Does anyone really care about opening a zip file to examine an RTF or JPEG file? This task—combined with a dull, unexciting, unstimulating subject line—competes with the content of the email to win a race of worthlessness. Spammers have traditionally used zip files to carry executables, but in most cases the subject line or the content of the message made an effort to encourage users to open the attachment.
There are cases of spamming attacks in which HTML attachments opened up a fully functional Web page, capable of carrying sensitive user information back to the fraudsters. However, with this latest spam attack using zipped files, not only have the spammers made an attempt to escape anti-spam filters, they’re missing out on reaching any users as well. The scope of returns for these messages looks to be much less rewarding than other comparable attacks.
We are saying this attack will be less profitable because this isn’t the first time that a particular document type has been used to advertise medicinal pills. I’m referring to a case in which the spam campaign was suddenly abandoned after a 24- to 48-hour flood of spam messages. Last year, we had witnessed a similar attack using RTF attachments with random subject lines and no content. This attack too did not last long. Here’s an example image of the spam messages observed in May 2009:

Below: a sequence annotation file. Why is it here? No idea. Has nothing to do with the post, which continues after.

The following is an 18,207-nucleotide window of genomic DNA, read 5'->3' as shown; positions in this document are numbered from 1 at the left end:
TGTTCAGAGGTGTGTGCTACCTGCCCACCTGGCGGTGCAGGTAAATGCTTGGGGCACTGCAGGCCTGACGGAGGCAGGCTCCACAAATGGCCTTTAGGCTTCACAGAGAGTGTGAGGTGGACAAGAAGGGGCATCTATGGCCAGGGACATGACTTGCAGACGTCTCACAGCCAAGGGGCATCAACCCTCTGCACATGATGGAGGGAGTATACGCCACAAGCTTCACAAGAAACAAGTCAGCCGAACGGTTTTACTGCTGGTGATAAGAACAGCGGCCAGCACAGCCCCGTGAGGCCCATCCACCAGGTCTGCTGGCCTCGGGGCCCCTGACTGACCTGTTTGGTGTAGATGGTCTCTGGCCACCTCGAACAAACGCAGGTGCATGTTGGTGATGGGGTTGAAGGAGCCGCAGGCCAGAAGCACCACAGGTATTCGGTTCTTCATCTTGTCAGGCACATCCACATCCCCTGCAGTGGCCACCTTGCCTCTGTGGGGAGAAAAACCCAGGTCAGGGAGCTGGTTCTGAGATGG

In another similar sort of campaign, even JPEG image files were zipped—another case of complicating affairs for anti-spam filters. This attack also made a short appearance that really just looked like a trial run. Perhaps it gave a similar RTF-kind of feeling to the spammers and as a result the unfussy (not zipped) image spam attacks may be making their return:
So, the question remains, did zipping RTF or JPEG files really help? We strongly feel it did not help at all. Lesser returns on investment and a lack of user attention to these messages (if they ever actually reached a user inbox) may have been a big discouragement for spammers to continue this spam campaign.